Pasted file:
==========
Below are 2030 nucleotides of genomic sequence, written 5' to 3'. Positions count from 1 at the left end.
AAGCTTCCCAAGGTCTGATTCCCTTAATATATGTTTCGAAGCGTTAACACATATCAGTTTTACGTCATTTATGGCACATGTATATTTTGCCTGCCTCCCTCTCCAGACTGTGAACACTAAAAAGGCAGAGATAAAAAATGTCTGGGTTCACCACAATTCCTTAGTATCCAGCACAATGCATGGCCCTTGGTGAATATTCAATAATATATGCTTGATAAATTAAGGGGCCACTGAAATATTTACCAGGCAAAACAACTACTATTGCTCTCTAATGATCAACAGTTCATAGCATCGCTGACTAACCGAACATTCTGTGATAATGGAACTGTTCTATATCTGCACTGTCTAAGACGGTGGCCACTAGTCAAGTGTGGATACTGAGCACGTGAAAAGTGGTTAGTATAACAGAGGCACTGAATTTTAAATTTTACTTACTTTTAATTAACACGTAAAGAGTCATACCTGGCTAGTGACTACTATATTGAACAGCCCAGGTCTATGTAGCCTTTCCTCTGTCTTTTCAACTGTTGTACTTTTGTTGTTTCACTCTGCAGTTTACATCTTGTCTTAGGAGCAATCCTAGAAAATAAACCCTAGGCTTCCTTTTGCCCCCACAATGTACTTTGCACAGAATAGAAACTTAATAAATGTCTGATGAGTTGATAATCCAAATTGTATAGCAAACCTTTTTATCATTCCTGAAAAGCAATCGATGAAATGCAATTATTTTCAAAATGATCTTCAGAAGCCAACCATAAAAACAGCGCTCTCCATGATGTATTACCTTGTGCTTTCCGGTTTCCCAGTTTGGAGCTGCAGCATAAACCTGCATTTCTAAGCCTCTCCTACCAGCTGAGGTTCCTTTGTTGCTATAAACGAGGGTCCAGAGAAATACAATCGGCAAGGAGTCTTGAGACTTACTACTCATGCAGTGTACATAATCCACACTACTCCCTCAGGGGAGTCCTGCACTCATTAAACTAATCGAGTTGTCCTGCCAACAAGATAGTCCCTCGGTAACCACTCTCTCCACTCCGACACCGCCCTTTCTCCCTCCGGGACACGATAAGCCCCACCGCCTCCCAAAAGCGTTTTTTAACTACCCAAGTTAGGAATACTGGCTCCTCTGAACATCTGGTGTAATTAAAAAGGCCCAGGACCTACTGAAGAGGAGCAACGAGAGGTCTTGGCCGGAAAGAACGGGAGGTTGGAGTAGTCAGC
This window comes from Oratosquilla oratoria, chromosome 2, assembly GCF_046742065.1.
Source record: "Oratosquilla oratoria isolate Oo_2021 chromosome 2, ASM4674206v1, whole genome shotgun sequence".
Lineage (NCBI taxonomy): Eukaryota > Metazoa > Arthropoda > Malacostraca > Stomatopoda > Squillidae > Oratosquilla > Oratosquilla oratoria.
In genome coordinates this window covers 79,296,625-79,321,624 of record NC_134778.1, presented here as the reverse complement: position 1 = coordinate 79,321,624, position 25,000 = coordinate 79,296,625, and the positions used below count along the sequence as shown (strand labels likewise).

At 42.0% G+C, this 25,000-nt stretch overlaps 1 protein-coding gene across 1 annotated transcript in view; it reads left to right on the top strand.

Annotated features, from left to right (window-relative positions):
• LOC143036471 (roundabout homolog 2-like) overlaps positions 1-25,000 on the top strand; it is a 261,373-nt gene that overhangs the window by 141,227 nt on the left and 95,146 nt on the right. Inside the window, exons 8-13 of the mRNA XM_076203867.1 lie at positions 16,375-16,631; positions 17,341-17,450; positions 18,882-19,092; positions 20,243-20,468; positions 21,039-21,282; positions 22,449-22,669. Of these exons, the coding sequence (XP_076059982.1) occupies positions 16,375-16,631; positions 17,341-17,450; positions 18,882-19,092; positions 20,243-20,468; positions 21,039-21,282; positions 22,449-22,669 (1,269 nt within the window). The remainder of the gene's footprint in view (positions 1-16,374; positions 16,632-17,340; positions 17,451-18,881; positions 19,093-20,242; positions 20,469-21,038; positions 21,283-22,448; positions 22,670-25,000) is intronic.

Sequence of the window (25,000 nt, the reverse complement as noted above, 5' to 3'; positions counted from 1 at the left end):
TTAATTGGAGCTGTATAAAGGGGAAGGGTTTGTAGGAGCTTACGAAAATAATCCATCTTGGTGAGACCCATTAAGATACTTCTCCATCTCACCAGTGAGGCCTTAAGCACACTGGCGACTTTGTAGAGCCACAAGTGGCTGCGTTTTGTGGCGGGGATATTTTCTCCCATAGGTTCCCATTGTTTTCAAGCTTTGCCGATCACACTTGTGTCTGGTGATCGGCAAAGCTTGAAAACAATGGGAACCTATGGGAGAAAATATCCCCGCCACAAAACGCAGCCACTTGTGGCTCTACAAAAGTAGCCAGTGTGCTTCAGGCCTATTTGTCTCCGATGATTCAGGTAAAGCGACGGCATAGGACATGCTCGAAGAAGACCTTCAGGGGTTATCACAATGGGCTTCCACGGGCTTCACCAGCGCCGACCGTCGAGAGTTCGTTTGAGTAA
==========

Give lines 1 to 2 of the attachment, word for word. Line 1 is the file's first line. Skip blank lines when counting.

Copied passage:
Below are 2030 nucleotides of genomic sequence, written 5' to 3'. Positions count from 1 at the left end.
AAGCTTCCCAAGGTCTGATTCCCTTAATATATGTTTCGAAGCGTTAACACATATCAGTTTTACGTCATTTATGGCACATGTATATTTTGCCTGCCTCCCTCTCCAGACTGTGAACACTAAAAAGGCAGAGATAAAAAATGTCTGGGTTCACCACAATTCCTTAGTATCCAGCACAATGCATGGCCCTTGGTGAATATTCAATAATATATGCTTGATAAATTAAGGGGCCACTGAAATATTTACCAGGCAAAACAACTACTATTGCTCTCTAATGATCAACAGTTCATAGCATCGCTGACTAACCGAACATTCTGTGATAATGGAACTGTTCTATATCTGCACTGTCTAAGACGGTGGCCACTAGTCAAGTGTGGATACTGAGCACGTGAAAAGTGGTTAGTATAACAGAGGCACTGAATTTTAAATTTTACTTACTTTTAATTAACACGTAAAGAGTCATACCTGGCTAGTGACTACTATATTGAACAGCCCAGGTCTATGTAGCCTTTCCTCTGTCTTTTCAACTGTTGTACTTTTGTTGTTTCACTCTGCAGTTTACATCTTGTCTTAGGAGCAATCCTAGAAAATAAACCCTAGGCTTCCTTTTGCCCCCACAATGTACTTTGCACAGAATAGAAACTTAATAAATGTCTGATGAGTTGATAATCCAAATTGTATAGCAAACCTTTTTATCATTCCTGAAAAGCAATCGATGAAATGCAATTATTTTCAAAATGATCTTCAGAAGCCAACCATAAAAACAGCGCTCTCCATGATGTATTACCTTGTGCTTTCCGGTTTCCCAGTTTGGAGCTGCAGCATAAACCTGCATTTCTAAGCCTCTCCTACCAGCTGAGGTTCCTTTGTTGCTATAAACGAGGGTCCAGAGAAATACAATCGGCAAGGAGTCTTGAGACTTACTACTCATGCAGTGTACATAATCCACACTACTCCCTCAGGGGAGTCCTGCACTCATTAAACTAATCGAGTTGTCCTGCCAACAAGATAGTCCCTCGGTAACCACTCTCTCCACTCCGACACCGCCCTTTCTCCCTCCGGGACACGATAAGCCCCACCGCCTCCCAAAAGCGTTTTTTAACTACCCAAGTTAGGAATACTGGCTCCTCTGAACATCTGGTGTAATTAAAAAGGCCCAGGACCTACTGAAGAGGAGCAACGAGAGGTCTTGGCCGGAAAGAACGGGAGGTTGGAGTAGTCAGC